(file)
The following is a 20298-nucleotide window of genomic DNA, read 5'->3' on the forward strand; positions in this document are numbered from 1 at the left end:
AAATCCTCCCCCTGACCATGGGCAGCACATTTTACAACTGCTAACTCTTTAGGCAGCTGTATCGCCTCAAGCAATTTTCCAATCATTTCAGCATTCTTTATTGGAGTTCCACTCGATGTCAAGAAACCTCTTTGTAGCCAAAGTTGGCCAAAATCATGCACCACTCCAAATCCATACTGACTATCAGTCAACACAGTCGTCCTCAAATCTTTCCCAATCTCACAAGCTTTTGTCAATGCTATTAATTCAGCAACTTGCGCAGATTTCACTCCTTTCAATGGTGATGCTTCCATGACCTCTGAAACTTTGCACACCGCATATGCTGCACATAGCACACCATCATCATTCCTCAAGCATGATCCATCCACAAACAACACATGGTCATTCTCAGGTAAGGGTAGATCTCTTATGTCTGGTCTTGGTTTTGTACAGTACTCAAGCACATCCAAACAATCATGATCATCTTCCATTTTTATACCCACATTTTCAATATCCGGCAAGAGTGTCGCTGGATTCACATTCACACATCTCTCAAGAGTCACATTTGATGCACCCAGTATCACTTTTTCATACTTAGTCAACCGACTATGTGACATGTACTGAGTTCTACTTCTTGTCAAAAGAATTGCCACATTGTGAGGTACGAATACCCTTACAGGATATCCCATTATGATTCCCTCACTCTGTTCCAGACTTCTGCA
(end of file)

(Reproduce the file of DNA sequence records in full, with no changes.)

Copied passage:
The following is a 20298-nucleotide window of genomic DNA, read 5'->3' on the forward strand; positions in this document are numbered from 1 at the left end:
AAATCCTCCCCCTGACCATGGGCAGCACATTTTACAACTGCTAACTCTTTAGGCAGCTGTATCGCCTCAAGCAATTTTCCAATCATTTCAGCATTCTTTATTGGAGTTCCACTCGATGTCAAGAAACCTCTTTGTAGCCAAAGTTGGCCAAAATCATGCACCACTCCAAATCCATACTGACTATCAGTCAACACAGTCGTCCTCAAATCTTTCCCAATCTCACAAGCTTTTGTCAATGCTATTAATTCAGCAACTTGCGCAGATTTCACTCCTTTCAATGGTGATGCTTCCATGACCTCTGAAACTTTGCACACCGCATATGCTGCACATAGCACACCATCATCATTCCTCAAGCATGATCCATCCACAAACAACACATGGTCATTCTCAGGTAAGGGTAGATCTCTTATGTCTGGTCTTGGTTTTGTACAGTACTCAAGCACATCCAAACAATCATGATCATCTTCCATTTTTATACCCACATTTTCAATATCCGGCAAGAGTGTCGCTGGATTCACATTCACACATCTCTCAAGAGTCACATTTGATGCACCCAGTATCACTTTTTCATACTTAGTCAACCGACTATGTGACATGTACTGAGTTCTACTTCTTGTCAAAAGAATTGCCACATTGTGAGGTACGAATACCCTTACAGGATATCCCATTATGATTCCCTCACTCTGTTCCAGACTTCTGCA